2016 Yorkville Cellars, Richard The Lion-Heart – A “Bordeaux Style” Blend

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I have been anxiously awaiting to try the 2016 Yorkville Cellars (Bordeaux Blend) wine called Richard The Lion-Heart. It is a blend of all organic grapes from the estate vineyard. It consists of 50% Cabernet Sauvignon, 20% Petit Verdot, 15% Merlot, 5%, Carménère, 5% Malbec and 5% Cabernet Franc all six Noble Reds. The grapes are grown from their Mendocino highlands (1,000 foot elevation) vineyard and handcrafted by Edward and Deborah Wallo. For “their regal” wine, they select the best barrels of each varietal and work on a harmonious blend, then it is rested in 100% French oak barrels for 21 months.  The wine has won numerous awards such as: Best of Class, California State Fair; Gold San Francisco Chronicle Wine Competition; 96 Points from Critics Challenge and many more over the years.

The 2016 Yorkville Cellar, Richard the Lion Heart Wine

The 2016 on the eyes appears as a dark ruby red and crisp in color with medium to medium heavy viscosity. On the nose, floral aromas of dark red and black berries, specifically raspberries and blackberries, cocoa and a tinge of smoke. It has the floral aromatics from Cabernet Franc, the unique taste profile of Carménère, dark fruits and spices of Petit Verdot, plum jam and smoothness of Malbec, structure and cherry of Cabernet Sauvignon and the roundness of Merlot. In the mouth you are awakened to all of the components of this lush wine of Noble heritage and together they provide another dimension found in classical “Bordeaux wines” with a near perfect blend. The finish was medium length and silky smooth. The sum experience was definitely greater than the standalone wines.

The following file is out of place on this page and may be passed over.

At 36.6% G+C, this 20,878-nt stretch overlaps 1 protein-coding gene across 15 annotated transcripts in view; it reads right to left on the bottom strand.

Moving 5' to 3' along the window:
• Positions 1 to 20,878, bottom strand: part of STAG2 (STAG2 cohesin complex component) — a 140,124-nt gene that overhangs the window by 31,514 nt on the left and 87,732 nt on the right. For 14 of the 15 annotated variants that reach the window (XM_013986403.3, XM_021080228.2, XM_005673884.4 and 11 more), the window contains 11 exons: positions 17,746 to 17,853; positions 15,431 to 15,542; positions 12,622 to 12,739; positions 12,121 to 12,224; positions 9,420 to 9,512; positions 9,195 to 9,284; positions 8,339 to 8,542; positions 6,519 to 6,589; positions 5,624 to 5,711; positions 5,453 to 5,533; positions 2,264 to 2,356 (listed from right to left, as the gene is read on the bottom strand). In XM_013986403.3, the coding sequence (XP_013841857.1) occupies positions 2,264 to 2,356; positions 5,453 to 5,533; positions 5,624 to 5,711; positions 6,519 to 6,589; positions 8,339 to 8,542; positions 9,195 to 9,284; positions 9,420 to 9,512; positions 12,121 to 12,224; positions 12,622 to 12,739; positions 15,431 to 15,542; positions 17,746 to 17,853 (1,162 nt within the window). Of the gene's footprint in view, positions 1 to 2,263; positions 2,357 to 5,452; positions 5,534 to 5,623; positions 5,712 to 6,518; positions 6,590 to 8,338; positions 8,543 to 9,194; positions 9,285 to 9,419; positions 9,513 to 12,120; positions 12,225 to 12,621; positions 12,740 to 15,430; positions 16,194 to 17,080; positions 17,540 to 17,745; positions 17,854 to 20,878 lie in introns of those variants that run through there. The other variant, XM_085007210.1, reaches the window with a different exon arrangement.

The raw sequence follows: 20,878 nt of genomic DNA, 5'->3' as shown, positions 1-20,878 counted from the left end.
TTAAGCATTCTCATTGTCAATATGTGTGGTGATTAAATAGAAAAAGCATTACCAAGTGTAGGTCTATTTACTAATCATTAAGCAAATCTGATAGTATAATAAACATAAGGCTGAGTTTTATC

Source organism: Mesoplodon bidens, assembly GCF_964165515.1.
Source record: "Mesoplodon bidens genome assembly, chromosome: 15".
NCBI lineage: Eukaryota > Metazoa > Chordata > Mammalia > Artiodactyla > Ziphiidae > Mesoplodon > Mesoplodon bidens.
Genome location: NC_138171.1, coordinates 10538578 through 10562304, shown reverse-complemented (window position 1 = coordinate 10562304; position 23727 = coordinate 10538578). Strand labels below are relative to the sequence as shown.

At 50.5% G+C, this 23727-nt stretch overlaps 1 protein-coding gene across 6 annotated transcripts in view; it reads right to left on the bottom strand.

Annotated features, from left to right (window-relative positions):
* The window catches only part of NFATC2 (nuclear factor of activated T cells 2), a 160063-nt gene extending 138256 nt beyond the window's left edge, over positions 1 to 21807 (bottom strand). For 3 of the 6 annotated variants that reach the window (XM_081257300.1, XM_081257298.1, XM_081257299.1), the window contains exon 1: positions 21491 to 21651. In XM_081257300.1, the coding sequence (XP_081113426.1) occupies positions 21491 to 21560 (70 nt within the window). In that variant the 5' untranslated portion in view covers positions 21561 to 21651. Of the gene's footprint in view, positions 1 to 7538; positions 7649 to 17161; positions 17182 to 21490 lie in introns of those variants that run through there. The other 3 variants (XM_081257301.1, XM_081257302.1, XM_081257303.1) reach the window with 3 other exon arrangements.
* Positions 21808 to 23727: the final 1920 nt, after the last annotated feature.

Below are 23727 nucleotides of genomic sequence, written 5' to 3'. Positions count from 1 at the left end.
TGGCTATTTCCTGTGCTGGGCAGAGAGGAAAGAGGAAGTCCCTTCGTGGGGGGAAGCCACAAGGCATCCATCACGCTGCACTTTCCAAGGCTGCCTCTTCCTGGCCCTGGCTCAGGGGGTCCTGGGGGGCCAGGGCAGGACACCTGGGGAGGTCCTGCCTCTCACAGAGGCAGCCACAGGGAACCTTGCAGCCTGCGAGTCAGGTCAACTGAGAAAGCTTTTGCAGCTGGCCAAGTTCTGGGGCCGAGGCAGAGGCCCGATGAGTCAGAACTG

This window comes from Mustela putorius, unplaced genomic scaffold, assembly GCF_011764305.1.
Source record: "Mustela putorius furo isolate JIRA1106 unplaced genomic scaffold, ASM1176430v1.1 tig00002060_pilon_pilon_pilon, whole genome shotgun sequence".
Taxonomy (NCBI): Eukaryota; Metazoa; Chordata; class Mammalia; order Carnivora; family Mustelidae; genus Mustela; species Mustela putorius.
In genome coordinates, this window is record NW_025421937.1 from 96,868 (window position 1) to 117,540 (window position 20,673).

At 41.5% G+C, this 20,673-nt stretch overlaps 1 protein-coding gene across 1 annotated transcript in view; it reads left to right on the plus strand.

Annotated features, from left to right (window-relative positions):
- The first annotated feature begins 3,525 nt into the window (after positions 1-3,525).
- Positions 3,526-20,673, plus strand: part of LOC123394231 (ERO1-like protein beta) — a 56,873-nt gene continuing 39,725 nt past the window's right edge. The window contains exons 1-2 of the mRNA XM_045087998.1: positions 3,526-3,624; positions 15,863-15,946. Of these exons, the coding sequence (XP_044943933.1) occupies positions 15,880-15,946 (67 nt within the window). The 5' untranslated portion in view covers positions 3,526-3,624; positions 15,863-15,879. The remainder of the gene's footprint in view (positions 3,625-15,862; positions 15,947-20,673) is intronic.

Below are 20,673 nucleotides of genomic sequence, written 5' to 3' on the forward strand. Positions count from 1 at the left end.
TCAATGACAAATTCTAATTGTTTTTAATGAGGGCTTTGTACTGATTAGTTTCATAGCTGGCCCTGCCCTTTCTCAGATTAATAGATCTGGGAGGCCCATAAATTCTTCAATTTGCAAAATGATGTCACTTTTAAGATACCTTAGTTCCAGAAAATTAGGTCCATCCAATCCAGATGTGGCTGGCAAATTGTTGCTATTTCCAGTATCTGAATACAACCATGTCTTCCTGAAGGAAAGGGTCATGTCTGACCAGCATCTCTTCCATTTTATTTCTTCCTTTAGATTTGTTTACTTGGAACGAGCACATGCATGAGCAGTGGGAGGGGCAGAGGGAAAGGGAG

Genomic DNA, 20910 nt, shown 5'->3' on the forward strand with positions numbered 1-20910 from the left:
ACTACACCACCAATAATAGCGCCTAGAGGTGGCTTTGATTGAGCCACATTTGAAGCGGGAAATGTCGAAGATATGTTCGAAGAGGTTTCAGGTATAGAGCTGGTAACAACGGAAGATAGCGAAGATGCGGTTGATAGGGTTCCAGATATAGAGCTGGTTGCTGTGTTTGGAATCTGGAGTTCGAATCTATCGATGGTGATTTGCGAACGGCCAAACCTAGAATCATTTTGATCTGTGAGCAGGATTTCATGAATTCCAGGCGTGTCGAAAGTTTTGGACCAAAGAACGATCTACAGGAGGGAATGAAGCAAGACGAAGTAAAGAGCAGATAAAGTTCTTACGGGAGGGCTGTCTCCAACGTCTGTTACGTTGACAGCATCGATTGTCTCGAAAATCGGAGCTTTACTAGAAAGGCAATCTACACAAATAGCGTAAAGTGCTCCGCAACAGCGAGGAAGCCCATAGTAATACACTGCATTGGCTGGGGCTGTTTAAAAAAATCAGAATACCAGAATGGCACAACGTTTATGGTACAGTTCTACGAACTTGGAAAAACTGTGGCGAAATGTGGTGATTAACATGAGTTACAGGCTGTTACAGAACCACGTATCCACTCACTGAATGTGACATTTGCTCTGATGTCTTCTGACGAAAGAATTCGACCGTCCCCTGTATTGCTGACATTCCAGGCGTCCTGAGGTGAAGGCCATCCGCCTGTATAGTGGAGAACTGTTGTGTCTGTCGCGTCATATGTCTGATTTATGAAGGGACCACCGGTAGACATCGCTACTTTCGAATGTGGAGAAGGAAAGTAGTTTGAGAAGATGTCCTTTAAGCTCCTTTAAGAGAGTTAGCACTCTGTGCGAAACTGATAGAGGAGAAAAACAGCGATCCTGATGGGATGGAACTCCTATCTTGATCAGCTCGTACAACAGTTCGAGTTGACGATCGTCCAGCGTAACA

The Food Pairing

Paired this evening with two Chaka marinated & seared and BBQ’ed tri-tip steaks. Served with a fresh garden salad presented as “mosaic masterpiece’ (our friend Candy Strubbe), twice baked potatoes topped with cheese and bacon pieces. Additionally, roasted halved Brussel sprouts drizzled with balsamic reduction completed the meal.  I will only in passing mention the lovely angel food cake with pineapple and ice cream.

Further reading on Yorkville Cellars can be found at:



As a side note, this “Bordeaux or Meritage blend” was considered by most at the table as “delicate and refined” and compared to the gracefulness of a Pinot Noir, not in taste but how it interacted with the food. The lightness of the blend would be better suited for a less bravado dinner steak. One could make this Richard The Lion-Heart a stand along sipping wine with its precision character and traits.

Perhaps the name “Richard The Lion-Heart wine” is similar to the person. Richard I, King of England (1157-1199) a military strategist putting down rebellions in Poitou against his father, commander during the Third Crusade and leading the campaign against his Muslim counterpart shows the “strength and might as the warrior” spirit of him but may have an analogous meaning with the wine components as strong character of themselves. Yet Richard The Lionheart also published two poems and “had a softer side of his personality”. Thus similar to the finish on the wine. I will let you draw your own parallels for me, the name seems very appropriate for this wine.






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